On 9 November 2021, Partnerships in Environmental Management for the Seas of East Asia (PEMSEA) held a webinar on replicable models on marine plastic pollution monitoring. Taking place from 2 p.m. to 5 p.m. (GMT+7) via Zoom, the webinar was open to all interested parties.
“This event aims to highlight all lessons learned from the ASEAN-Norwegian Cooperation Project on Local Capacity Building for Reducing Plastic Pollution in the ASEAN Region (ASEANO) and other efforts in Asia to reduce the flow of plastic waste into the ocean,” said PEMSEA Executive Director Aimee Gonzales.
The event was one of several pre-Congress events, called Collabs, which are technical and public-orientated discussions, workshops and training sessions organised by PEMSEA partners, networks and other organizations. PEMSEA’s Collabs culminated in the East Asian Seas (EAS) Congress, which took place on 1 and 2 December 2021.
Speakers included Deputy Secretary-General of the Association of Southeast Asian Nations for ASEAN Socio-Cultural Community Mr. Ekkaphab Phanthavong; Ambassador of Norway to ASEAN, H.E. Kjell Tormod Pettersen; Norwegian Institute for Water Research (NIVA) Section for Catchment Biogeochemistry Researcher, Dr. Hans Fredrik Veiteberg Braaten; Indonesian Society of Limnology Chairman, Dr. Hidayat S.Kom., M.Sc.; OceansAsia Research Director, Dr. Teale Phelps Bondaroff; Our Sea of East Asia Network Founder and President, Dr. Sunwook Hong; De La Salle University – Dasmariñas Social Sciences Department Chair, Dr. Edwin Lineses; NIVA Researcher, Dr. Rachel Hurley; UNDP/GEF Arafura and Timor Seas Ecosystem Action Phase II (ATSEA-2) National Project Coordinator for Timor-Leste, Mr. Almerindo Olivera da Silva; WWF Extended Producer Responsibility and Global Plastics Policy Coordinator, Mr. Huy Ho; and Cavite Provincial Government Environment and Natural Resources Officer, Ms. Anabelle Cayabyab. The event was moderated by Arisman, Executive Director of the Centre for Southeast Asian Studies (CSEAS) Indonesia.
Almerindo Olivera Da Silva, National Project Coordinator for Timor-Leste within the UNDP/GEF Arafura and Timor Seas Ecosystem Action Phase II (ATSEA-2) Programme, highlighted the marine debris issues in the Arafura and Timor Seas (ATS) region, notably plastics and other derelict fishing gear. A study in East Nusa Tenggara found most residents saw sea-based pollution as more serious than land-based pollution, and were also aware of the impacts of pollution had on marine life. In surveys in Timor-Leste, plastic and other debris from in-shore and off-shore fisheries were the most common sorts of waste noted by respondents.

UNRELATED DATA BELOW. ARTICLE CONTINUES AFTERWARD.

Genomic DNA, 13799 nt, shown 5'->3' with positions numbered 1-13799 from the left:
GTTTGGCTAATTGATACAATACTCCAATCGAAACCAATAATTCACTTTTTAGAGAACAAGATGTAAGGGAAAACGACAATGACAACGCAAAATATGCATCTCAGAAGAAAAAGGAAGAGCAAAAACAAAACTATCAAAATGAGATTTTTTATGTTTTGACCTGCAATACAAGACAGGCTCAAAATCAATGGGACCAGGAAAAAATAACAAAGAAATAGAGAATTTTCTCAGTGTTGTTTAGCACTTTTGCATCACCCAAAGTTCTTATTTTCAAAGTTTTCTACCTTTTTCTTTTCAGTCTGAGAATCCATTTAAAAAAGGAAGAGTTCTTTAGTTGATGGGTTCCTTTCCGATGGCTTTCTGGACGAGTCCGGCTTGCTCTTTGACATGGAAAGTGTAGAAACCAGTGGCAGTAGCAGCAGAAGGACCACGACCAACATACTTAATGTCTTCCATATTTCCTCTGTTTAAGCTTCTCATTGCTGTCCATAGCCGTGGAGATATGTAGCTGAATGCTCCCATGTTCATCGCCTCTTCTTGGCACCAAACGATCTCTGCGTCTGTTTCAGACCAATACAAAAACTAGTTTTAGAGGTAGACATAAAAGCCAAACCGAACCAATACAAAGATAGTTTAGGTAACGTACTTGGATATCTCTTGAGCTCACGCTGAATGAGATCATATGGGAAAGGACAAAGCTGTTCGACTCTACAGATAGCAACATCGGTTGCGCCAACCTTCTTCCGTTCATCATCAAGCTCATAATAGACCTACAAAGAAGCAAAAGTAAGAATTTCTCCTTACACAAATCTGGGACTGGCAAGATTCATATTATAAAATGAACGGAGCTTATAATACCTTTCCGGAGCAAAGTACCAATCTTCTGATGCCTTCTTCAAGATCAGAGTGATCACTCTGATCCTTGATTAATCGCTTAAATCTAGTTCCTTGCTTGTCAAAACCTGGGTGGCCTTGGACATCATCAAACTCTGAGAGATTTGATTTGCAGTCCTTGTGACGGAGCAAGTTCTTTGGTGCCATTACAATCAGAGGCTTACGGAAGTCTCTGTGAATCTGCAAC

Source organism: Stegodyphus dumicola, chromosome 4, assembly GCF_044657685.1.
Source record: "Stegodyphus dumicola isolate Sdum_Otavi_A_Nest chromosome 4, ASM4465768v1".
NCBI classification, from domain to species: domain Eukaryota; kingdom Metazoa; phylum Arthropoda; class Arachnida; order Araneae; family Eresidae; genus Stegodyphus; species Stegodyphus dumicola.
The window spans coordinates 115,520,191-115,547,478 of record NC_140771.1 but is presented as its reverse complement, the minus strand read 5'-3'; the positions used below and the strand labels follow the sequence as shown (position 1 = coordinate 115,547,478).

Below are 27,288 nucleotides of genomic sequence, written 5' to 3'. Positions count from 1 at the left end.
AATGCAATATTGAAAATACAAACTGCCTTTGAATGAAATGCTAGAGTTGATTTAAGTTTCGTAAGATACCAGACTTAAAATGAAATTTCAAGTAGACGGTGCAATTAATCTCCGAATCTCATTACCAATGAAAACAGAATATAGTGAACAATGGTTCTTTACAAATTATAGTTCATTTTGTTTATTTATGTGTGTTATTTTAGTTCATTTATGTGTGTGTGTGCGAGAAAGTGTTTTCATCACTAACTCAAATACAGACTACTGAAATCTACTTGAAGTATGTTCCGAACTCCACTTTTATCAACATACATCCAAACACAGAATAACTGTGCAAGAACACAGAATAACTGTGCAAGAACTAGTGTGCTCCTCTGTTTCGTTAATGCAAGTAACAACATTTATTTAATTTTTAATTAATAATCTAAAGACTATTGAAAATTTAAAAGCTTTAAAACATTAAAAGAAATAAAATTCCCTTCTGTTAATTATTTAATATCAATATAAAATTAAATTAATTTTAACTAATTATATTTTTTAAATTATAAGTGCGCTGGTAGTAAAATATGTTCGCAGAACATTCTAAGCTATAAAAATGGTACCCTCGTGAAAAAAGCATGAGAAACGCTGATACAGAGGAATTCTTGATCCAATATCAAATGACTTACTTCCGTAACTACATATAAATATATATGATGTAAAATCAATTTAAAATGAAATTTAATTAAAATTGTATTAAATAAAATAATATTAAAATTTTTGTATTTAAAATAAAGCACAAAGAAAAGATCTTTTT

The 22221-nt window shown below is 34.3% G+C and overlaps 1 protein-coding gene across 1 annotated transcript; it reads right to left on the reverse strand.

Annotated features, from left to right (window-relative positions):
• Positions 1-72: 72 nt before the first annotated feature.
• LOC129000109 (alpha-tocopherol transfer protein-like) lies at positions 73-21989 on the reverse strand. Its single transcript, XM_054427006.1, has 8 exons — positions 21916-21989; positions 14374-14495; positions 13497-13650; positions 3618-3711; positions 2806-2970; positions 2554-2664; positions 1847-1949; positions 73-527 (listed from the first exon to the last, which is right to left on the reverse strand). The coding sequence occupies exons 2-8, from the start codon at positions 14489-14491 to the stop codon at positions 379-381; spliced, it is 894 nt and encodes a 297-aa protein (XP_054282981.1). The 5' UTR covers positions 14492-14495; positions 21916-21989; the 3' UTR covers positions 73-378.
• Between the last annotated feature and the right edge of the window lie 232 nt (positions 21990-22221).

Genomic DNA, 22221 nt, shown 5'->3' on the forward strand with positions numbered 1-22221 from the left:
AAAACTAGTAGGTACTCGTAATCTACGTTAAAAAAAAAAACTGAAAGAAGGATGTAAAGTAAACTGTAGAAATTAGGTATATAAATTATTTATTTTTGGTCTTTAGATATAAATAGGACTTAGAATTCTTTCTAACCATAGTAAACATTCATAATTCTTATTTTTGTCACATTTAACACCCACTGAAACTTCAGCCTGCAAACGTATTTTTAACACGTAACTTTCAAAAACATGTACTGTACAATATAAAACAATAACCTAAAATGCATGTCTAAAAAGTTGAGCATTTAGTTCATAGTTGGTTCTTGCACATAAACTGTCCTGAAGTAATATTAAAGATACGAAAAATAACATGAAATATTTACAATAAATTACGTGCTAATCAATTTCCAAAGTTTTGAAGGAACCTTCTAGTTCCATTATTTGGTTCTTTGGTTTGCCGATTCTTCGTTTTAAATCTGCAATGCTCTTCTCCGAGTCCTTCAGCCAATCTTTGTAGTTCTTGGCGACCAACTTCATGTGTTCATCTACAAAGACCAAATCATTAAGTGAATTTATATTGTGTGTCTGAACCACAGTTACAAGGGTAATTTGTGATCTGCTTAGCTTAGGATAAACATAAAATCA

Going forward, the ATSEA-2 Programme aims to initiate a citizen science approach similar to that which is in well-established use by OSEAN. Within the ATSEA-2 region, the need to tackle plastic pollution at source has been deemed critical. Better integration of integrated coastal management (ICM) plans into government policies is needed. Closing up this presentation was a short public communications video on the impacts of plastic pollution.
Funded by the Norwegian Development Programme to Combat Marine Litter and Microplastics, ASEANO is led by NIVA and CSEAS Indonesia, in close collaboration with the PEMSEA Resource Facility and ASEAN Secretariat and under the purview of the endorsing ASEAN sectoral body, the ASEAN Working Group on Coastal and Marine Environment (AWGCME).
The ASEANO project aims to develop a set of sound and sustainable measures to reduce the impacts of plastic pollution and their implications for socioeconomic development and the environment, focusing on the city or municipal level, with West Java in Indonesia and Cavite in the Philippines as project sites.
A novel catchment-based model will be developed to quantify the release, transport and ultimate fate of plastic pollution, plus their future trends under different management options. This will result in the development of targeted and cost-efficient measures for the reduction of plastic waste. The project will also work on the monitoring and evaluation aspect of plastic pollution, particularly the development of a catalogue of monitoring methods, plus capacity building for allies.
The results of the project will then be synthesised into sector-specific roadmaps on plastics management for potential extrapolation to the ASEAN region.
Original article by dailyguardian.com.